covered, as well as transversal topics, hoping that this could serve as conceptual map for the
development of this special issue dealing with Open Knowledge in Higher Education Institutions.
This type of institutions should be the place where Open Knowledge should flourish and finally
break the different barriers still found among lecturers/researchers to share their work, or among
institution policy makers holding on to the excuse of better quality control (when there is no better
quality control that expose the contents produced to the public), or among evaluation agents who
still abide by privative publication models, which, on the other hand, must look for new business
models to sustain the publication costs of scientific documents.
Another important aspect is the number of citations an openly accessible work receives. A study
made by Davis et al. (2008) disputes the claim that open access articles equals more citations, they
found, in an interim analysis, that in the first year after the articles were published, open-access
articles were downloaded more but were no more likely to be cited than subscription-based articles.
Different studies can be found which either share or refute this hypothesis. However, Swan (2010)
reviewed these studies and concludes that most of the studies analysed (27 out of 31) show a
positive correlation between the accessibility of an article and the number of citations it receives.
Despite all the obstacles, Open Knowledge is expanding. Its aim (unlike Free Software) is not to
become the only alternative, but to become the main channel for dissemination of knowledge and,
therefore, to contribute to the creation of more and better knowledge in the world. Digital
information published with free access on the Internet is a powerful channel of transference that
cannot be stopped once it has started.
From an ethical point of view, Higher Education Institutions have the moral duty of giving back
to Society research results and the advance of the state of the art in the scientific, technological,
humanistic, social or artistic fields if they have been funded by public institutions. This also
becomes one of the most effective ways of cooperation with developing countries.
By means of open innovation, the production sector joins this movement, looking for their own
interests, obviously, but also balancing the benefits that collaboration with other agents can bring
These works is supported by Castile and Lion Government (Spain) through GR47 Excellence
Project and by Lifelong Learning Programme of the European Union through Elvin Project
(Reference 505740-2009-LLP-ES-KA2-KA2MP) and MIH Project (502461-LLP-1-2009-1-ES-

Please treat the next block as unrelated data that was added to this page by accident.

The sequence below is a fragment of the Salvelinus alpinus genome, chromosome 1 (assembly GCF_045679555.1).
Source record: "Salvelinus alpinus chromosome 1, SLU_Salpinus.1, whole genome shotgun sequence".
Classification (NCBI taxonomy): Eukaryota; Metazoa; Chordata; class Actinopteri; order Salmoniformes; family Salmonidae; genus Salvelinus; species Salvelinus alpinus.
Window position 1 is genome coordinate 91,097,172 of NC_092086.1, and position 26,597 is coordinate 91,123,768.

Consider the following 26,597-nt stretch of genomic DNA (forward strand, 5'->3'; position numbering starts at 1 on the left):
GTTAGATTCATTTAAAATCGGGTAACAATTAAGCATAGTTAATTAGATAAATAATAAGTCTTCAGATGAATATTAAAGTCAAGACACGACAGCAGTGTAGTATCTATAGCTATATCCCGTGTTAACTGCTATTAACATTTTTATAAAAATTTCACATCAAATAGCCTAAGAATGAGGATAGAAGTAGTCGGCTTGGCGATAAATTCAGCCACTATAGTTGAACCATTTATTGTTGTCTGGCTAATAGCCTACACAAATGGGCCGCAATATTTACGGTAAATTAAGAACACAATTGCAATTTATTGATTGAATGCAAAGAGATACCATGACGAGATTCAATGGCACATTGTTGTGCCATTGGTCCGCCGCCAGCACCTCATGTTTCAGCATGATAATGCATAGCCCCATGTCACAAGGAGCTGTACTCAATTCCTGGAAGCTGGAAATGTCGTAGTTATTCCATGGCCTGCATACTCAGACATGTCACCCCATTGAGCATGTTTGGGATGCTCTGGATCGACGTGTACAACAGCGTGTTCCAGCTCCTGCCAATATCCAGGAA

COMENIUS-CMP). This publication reflects the views only of the authors, and the European
Commission cannot be held responsible for any use which may be made of the information
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About the authors
Francisco J. García-Peñalvo holds a PhD in Computer Science (2000, University of Salamanca,
Spain). He works as a teacher of the Computer Science Department of the University of Salamanca.
Dr. García is the GRIAL (research GRoup in InterAction and eLearning) director. His main
research interests are eLearning, Computer & Education, Adaptive Systems, Web Engineering,
Semantic Web, and Software Reuse. He was member of the Member from Technologic and
Academic Committee of the White Book for Digital University 2010. He was Technology
Innovation Vice-Rector of the University of Salamanca from March 2007 to December 2009 and
the President of the Technical Committee of the SCOPEO observatory, an observatory for the
eLearning activity, innovation and trends, from its beginning until December 2009. He has more
than 100 published papers in international journals and conferences. Francisco J. García-Peñalvo is
the corresponding author and can be contacted at: email@example.com
Carlos García de Figuerola is a professor at the Department of Informatics and Automatics of the
University of Salamanca. He teaches in the BA in Information and Documentation and also in
postgraduate degrees in Intelligent Systems and in Social Studies of Science and Technology. His
research interests are information recovery, electronic documentation, cybermetrics and knowledge
organization and dissemination, about which he has published numerous articles and books. He has
also supervised several PhD thesis in those areas. He has been Dean of the Faculty of Translation
and Documentation, as well as Head of the Open Knowledge Office of the University of
José Antonio Merlo holds a PhD in Documentation. He is a lecturer at the Department of
Documentation and Library Science of the University of Salamanca. He is a specialist in
technologies applied to library services and has written a hundred articles on research on libraries
and information technologies. He is a board member of FESABID (Spanish Federation of
Associations of Information Professionals).